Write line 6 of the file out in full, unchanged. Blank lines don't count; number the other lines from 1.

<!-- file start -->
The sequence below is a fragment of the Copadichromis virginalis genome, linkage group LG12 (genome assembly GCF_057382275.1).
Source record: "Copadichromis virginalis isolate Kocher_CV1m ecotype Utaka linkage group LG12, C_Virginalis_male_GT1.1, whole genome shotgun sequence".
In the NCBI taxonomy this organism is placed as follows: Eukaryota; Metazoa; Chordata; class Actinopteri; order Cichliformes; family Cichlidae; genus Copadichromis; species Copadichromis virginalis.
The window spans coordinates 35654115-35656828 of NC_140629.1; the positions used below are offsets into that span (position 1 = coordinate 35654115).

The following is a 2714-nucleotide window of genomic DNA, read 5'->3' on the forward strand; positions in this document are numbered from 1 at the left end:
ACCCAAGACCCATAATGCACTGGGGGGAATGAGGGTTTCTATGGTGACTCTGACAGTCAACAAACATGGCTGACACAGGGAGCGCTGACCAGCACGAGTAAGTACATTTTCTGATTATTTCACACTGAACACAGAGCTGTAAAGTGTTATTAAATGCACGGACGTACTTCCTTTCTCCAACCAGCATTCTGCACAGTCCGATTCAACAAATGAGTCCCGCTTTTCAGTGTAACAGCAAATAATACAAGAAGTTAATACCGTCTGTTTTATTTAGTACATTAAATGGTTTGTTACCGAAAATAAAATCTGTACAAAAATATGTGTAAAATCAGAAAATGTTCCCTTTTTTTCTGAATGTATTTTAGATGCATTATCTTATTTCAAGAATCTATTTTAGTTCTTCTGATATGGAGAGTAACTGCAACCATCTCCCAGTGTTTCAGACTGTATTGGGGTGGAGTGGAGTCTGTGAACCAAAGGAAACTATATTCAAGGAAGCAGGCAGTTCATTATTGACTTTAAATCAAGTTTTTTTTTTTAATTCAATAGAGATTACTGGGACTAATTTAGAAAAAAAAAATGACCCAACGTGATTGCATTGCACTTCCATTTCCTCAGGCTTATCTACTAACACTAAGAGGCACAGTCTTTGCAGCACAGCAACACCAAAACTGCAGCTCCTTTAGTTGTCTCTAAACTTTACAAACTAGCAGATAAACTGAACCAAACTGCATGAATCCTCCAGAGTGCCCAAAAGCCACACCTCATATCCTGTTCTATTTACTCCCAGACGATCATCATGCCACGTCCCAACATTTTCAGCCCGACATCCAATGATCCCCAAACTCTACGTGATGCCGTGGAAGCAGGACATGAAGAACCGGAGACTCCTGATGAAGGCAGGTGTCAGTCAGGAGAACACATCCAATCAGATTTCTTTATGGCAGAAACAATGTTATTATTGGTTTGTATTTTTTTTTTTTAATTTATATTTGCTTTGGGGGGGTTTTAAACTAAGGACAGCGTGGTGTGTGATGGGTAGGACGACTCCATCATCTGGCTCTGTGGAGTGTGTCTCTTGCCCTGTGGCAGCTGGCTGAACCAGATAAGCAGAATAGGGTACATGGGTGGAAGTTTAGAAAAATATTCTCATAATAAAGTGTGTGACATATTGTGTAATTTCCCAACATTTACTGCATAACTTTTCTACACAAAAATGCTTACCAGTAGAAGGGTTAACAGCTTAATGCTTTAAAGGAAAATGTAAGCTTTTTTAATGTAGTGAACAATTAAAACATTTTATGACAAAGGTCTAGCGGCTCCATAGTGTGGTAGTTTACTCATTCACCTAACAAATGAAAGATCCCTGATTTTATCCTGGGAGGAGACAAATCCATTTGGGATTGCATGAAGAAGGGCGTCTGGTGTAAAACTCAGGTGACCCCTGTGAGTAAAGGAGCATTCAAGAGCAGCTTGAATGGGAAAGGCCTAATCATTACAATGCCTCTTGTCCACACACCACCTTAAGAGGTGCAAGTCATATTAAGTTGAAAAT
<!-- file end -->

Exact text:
ACCCAAGACCCATAATGCACTGGGGGGAATGAGGGTTTCTATGGTGACTCTGACAGTCAACAAACATGGCTGACACAGGGAGCGCTGACCAGCACGAGTAAGTACATTTTCTGATTATTTCACACTGAACACAGAGCTGTAAAGTGTTATTAAATGCACGGACGTACTTCCTTTCTCCAACCAGCATTCTGCACAGTCCGATTCAACAAATGAGTCCCGCTTTTCAGTGTAACAGCAAATAATACAAGAAGTTAATACCGTCTGTTTTATTTAGTACATTAAATGGTTTGTTACCGAAAATAAAATCTGTACAAAAATATGTGTAAAATCAGAAAATGTTCCCTTTTTTTCTGAATGTATTTTAGATGCATTATCTTATTTCAAGAATCTATTTTAGTTCTTCTGATATGGAGAGTAACTGCAACCATCTCCCAGTGTTTCAGACTGTATTGGGGTGGAGTGGAGTCTGTGAACCAAAGGAAACTATATTCAAGGAAGCAGGCAGTTCATTATTGACTTTAAATCAAGTTTTTTTTTTTAATTCAATAGAGATTACTGGGACTAATTTAGAAAAAAAAAATGACCCAACGTGATTGCATTGCACTTCCATTTCCTCAGGCTTATCTACTAACACTAAGAGGCACAGTCTTTGCAGCACAGCAACACCAAAACTGCAGCTCCTTTAGTTGTCTCTAAACTTTACAAACTAGCAGATAAACTGAACCAAACTGCATGAATCCTCCAGAGTGCCCAAAAGCCACACCTCATATCCTGTTCTATTTACTCCCAGACGATCATCATGCCACGTCCCAACATTTTCAGCCCGACATCCAATGATCCCCAAACTCTACGTGATGCCGTGGAAGCAGGACATGAAGAACCGGAGACTCCTGATGAAGGCAGGTGTCAGTCAGGAGAACACATCCAATCAGATTTCTTTATGGCAGAAACAATGTTATTATTGGTTTGTATTTTTTTTTTTTAATTTATATTTGCTTTGGGGGGGTTTTAAACTAAGGACAGCGTGGTGTGTGATGGGTAGGACGACTCCATCATCTGGCTCTGTGGAGTGTGTCTCTTGCCCTGTGGCAGCTGGCTGAACCAGATAAGCAGAATAGGGTACATGGGTGGAAGTTTAGAAAAATATTCTCATAATAAAGTGTGTGACATATTGTGTAATTTCCCAACATTTACTGCATAACTTTTCTACACAAAAATGCTTACCAGTAGAAGGGTTAACAGCTTAATGCTTTAAAGGAAAATGTAAGCTTTTTTAATGTAGTGAACAATTAAAACATTTTATGACAAAGGTCTAGCGGCTCCATAGTGTGGTAGTTTACTCATTCACCTAACAAATGAAAGATCCCTGATTTTATCCTGGGAGGAGACAAATCCATTTGGGATTGCATGAAGAAGGGCGTCTGGTGTAAAACTCAGGTGACCCCTGTGAGTAAAGGAGCATTCAAGAGCAGCTTGAATGGGAAAGGCCTAATCATTACAATGCCTCTTGTCCACACACCACCTTAAGAGGTGCAAGTCATATTAAGTTGAAAAT